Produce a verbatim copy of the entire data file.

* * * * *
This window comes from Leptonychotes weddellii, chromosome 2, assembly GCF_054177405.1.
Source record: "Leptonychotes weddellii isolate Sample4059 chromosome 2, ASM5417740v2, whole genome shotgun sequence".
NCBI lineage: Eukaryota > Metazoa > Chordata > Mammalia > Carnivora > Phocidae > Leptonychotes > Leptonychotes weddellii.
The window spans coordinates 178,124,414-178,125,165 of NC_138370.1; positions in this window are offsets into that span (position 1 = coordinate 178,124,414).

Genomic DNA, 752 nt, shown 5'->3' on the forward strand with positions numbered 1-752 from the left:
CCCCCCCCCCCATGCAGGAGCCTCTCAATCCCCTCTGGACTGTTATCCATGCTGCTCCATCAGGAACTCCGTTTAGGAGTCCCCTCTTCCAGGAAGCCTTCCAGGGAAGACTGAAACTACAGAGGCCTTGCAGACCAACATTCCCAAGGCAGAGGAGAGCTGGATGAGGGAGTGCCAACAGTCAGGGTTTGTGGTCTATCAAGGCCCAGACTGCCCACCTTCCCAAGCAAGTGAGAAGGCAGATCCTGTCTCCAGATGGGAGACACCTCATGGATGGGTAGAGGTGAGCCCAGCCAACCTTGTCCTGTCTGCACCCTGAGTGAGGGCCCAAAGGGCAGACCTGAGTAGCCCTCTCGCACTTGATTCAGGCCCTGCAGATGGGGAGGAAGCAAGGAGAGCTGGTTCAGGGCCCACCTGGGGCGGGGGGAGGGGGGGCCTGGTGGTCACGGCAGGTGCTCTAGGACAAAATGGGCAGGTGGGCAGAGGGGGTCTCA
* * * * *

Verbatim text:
This window comes from Leptonychotes weddellii, chromosome 2, assembly GCF_054177405.1.
Source record: "Leptonychotes weddellii isolate Sample4059 chromosome 2, ASM5417740v2, whole genome shotgun sequence".
NCBI lineage: Eukaryota > Metazoa > Chordata > Mammalia > Carnivora > Phocidae > Leptonychotes > Leptonychotes weddellii.
The window spans coordinates 178,124,414-178,125,165 of NC_138370.1; positions in this window are offsets into that span (position 1 = coordinate 178,124,414).

Genomic DNA, 752 nt, shown 5'->3' on the forward strand with positions numbered 1-752 from the left:
CCCCCCCCCCCATGCAGGAGCCTCTCAATCCCCTCTGGACTGTTATCCATGCTGCTCCATCAGGAACTCCGTTTAGGAGTCCCCTCTTCCAGGAAGCCTTCCAGGGAAGACTGAAACTACAGAGGCCTTGCAGACCAACATTCCCAAGGCAGAGGAGAGCTGGATGAGGGAGTGCCAACAGTCAGGGTTTGTGGTCTATCAAGGCCCAGACTGCCCACCTTCCCAAGCAAGTGAGAAGGCAGATCCTGTCTCCAGATGGGAGACACCTCATGGATGGGTAGAGGTGAGCCCAGCCAACCTTGTCCTGTCTGCACCCTGAGTGAGGGCCCAAAGGGCAGACCTGAGTAGCCCTCTCGCACTTGATTCAGGCCCTGCAGATGGGGAGGAAGCAAGGAGAGCTGGTTCAGGGCCCACCTGGGGCGGGGGGAGGGGGGGCCTGGTGGTCACGGCAGGTGCTCTAGGACAAAATGGGCAGGTGGGCAGAGGGGGTCTCA